These companies stop at nothing to target vulnerable populations on the continent, bribing corrupt government officials and attacking anti-smoking activists, while threatening African governments. They exploit poverty, pushing the narrative that tobacco cultivation will bring prosperity to cash-strapped regions, and luring African farmers with the tantalizing opportunity to be paid in cash at the end of the season.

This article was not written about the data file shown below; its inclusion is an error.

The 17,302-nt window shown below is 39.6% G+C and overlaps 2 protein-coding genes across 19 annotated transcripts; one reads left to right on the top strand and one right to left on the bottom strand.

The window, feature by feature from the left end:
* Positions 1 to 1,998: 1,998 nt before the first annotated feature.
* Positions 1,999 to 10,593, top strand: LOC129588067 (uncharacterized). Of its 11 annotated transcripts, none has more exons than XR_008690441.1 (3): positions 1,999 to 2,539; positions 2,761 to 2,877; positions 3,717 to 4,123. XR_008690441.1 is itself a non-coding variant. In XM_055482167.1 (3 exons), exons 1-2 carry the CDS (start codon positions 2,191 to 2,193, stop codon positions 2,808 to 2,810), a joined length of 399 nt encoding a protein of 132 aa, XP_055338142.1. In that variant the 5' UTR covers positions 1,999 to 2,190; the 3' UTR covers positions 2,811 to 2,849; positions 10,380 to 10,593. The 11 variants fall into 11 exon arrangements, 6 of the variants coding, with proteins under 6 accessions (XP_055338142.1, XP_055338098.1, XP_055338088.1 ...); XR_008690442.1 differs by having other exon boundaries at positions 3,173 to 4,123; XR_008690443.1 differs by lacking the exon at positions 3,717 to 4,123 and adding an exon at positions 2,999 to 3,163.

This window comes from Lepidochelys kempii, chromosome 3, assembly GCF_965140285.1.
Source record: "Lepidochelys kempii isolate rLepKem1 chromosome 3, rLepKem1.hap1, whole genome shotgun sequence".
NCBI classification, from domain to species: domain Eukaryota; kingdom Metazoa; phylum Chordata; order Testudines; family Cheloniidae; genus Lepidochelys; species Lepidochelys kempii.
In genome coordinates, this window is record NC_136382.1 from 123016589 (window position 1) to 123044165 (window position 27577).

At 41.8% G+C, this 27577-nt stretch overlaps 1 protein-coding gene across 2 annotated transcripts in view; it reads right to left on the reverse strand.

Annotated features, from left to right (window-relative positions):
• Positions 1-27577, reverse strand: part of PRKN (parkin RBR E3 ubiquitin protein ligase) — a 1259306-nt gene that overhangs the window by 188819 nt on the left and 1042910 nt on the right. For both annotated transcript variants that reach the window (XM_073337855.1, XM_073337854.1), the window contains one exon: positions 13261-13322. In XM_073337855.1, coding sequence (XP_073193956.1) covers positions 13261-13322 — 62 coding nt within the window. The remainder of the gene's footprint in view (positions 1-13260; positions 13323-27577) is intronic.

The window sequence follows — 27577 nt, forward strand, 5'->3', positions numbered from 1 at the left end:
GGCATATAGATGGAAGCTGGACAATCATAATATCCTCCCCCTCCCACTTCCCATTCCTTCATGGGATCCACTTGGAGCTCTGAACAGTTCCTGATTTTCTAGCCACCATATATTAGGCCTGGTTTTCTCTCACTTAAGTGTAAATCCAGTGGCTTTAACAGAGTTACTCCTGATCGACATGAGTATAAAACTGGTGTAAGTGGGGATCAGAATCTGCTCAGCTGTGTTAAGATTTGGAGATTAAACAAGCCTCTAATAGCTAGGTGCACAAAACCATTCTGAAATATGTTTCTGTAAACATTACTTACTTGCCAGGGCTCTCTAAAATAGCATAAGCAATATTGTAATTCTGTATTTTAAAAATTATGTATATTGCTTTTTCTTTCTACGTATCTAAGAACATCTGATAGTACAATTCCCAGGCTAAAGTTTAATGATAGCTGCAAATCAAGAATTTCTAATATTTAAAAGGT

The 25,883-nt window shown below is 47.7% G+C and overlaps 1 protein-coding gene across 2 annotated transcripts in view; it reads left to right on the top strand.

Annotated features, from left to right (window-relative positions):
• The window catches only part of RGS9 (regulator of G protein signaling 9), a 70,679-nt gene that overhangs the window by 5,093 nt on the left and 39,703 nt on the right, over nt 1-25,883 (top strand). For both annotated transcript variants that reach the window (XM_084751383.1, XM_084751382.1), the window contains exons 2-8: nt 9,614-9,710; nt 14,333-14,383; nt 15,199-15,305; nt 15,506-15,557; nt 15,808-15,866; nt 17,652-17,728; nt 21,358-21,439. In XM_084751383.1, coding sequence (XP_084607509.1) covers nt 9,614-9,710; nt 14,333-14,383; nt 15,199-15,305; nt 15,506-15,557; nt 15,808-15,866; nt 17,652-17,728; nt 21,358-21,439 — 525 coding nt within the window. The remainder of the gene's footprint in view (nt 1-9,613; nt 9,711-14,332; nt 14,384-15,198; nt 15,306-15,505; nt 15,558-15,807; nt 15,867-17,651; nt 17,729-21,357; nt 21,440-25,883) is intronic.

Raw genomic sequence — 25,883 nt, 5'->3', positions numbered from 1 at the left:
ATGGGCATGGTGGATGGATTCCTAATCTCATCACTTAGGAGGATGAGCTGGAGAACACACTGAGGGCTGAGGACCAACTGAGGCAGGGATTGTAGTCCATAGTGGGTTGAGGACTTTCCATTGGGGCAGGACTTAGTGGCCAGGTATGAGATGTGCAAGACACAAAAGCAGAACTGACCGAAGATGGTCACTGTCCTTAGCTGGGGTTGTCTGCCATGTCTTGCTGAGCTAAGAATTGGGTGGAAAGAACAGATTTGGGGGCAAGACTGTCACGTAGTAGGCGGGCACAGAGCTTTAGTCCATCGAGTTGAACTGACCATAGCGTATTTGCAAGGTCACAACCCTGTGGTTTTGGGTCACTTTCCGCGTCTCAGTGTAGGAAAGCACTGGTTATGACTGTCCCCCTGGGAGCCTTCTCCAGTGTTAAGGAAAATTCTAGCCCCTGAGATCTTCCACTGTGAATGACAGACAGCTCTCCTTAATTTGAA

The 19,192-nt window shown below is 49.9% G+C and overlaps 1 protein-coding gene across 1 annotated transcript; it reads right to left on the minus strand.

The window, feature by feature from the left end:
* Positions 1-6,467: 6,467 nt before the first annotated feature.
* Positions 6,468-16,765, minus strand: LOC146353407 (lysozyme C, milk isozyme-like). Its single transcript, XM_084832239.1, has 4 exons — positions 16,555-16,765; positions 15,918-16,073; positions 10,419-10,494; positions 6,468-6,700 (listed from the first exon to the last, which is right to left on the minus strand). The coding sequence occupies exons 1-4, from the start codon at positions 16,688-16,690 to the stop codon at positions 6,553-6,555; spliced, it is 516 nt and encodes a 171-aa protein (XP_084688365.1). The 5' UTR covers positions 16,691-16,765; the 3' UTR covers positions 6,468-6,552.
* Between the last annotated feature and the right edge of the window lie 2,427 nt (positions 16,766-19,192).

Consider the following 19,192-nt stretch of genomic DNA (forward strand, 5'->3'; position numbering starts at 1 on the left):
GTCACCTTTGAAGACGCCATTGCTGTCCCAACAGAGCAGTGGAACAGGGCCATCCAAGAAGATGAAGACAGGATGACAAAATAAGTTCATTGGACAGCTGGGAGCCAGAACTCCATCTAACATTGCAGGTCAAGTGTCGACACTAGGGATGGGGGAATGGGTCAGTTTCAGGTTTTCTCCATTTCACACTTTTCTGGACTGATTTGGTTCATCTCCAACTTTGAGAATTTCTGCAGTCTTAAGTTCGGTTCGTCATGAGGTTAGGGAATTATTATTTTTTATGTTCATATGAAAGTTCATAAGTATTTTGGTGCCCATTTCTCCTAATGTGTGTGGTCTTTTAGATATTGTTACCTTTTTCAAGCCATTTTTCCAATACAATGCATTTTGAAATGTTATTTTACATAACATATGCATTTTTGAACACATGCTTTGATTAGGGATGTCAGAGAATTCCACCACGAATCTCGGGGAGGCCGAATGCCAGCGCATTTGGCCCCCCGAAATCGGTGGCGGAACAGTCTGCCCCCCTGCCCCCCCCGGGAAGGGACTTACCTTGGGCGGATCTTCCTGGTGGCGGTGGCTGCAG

These tactics have proven effective: African countries south of the Sahara saw smoking rates rise 52 percent from 1980 to 2016. As the World Health Organization's (WHO) director general, Tedros Adhanom Ghebreyesus remarked a few weeks ago, Africa has become "ground zero for the war on tobacco."
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